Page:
It is time to end these negotiations and get on with that important work.


nativeson 6 years, 1 month ago

Funding for police and fire budgets have been significant even in tough times. The police budget has risen in the high single digits since 2007, and the fire department has received additional sales tax for capital equipment.

The fact remains that it is never enough. The memorandum of understanding (MOU) employees and their representatives have a sense of entitlement that is out of touch with current conditions. One funding topic flying below the radar screen is the requirement by the City to fund the Kansas Police and Fire (KP&F) pension in 2012 at a much higher rate than previous years. This cost alone is a rise in funding over $500,000 annually based on a defined benefit with poor investment performance.

Police and fire personnel have the ability to retire at least a decade sooner than most employees. There is certainly an argument to be made that this is merited due to stress on the job. However, it also allows them to find other employment and double dip. To police and fire this is an expectation that is expected, and they could care less about its cost and impact on the City and other employees. These pension plan designs are a primary driver creating bankruptcy in municipalities across the country.

It will take courage for City leaders to stand up to these demands and design an outcome that is sustainable. Even with a good fund balance, the budgets need to grow at a rate that matches revenue growth.

independent_rebel 6 years, 1 month ago

From the many friends I have who work for the city in non-police, non-fire department areas, the non-unionized employees have taken the hits while the unionized, aggressive parties within the LPD and LFMD have laughed their way to the bank as they receive raise after raise.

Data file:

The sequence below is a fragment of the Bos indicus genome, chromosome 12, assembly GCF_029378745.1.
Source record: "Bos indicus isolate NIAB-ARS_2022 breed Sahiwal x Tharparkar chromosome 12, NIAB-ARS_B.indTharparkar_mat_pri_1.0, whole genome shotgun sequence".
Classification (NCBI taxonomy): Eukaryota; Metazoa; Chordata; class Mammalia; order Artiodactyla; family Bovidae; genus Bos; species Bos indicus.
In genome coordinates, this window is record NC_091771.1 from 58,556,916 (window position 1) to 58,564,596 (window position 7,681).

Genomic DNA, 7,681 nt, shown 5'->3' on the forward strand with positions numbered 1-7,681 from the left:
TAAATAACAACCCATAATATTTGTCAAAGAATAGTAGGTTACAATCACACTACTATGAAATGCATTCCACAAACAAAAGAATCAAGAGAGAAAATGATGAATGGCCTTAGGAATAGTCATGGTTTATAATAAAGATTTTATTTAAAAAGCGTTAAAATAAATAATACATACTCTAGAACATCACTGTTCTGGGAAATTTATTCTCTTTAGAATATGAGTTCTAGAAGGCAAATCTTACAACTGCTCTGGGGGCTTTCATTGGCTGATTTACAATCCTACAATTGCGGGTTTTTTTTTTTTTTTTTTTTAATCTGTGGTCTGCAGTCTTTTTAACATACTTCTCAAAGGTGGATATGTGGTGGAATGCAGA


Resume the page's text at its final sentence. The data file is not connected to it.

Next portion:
It has been years since many non-unionized employees have received a raise that even comes close to covering the increases they have seen in health care costs. Some haven't seen a raise in years because, they have been told, the city has no money.

But the city seems to find money, every year, for the LPD and LFMD. That money, I would guess, is found by not giving raises to the men and women who pick up your trash, engineer the intricate sewer systems, answer the phone when you have questions about your water, keep our water drinkable, co-ordinate and provide classes for physical recreation and art, and, especially, those who work out in the field in the street crews.

As I small business owner I try to be fair to my employees, but that doesn't mean all employees get the same raise (or even a raise at all). But it is simply a ridiculous notion to keep telling the regular employees who work in other areas that even if they get a raise, which is unlikely, it won't be nearly enough to cover the increase they'll see in health care and prescription costs. This has gone on for years, and those I know in the city are getting really ticked off that the LPD and LFMD have their hands out, smiling, because they know they'll at least getting something meaningful.

NoOneSpecial 6 years, 1 month ago

Maybe this would be a good time for non-union city employees to organize. Stop sitting around crying that you're not getting a raise and do something about it. I'm sure the Teamsters would love to come in and organize all the non-union city employees.

independent_rebel 6 years, 1 month ago

My neighbor is a fiesty one. I'm sure she would get involved. I'm not big on unions so I don't know what I would advise her or the other non-union employees to do. It doesn't seem like they are getting a fair shake downtown.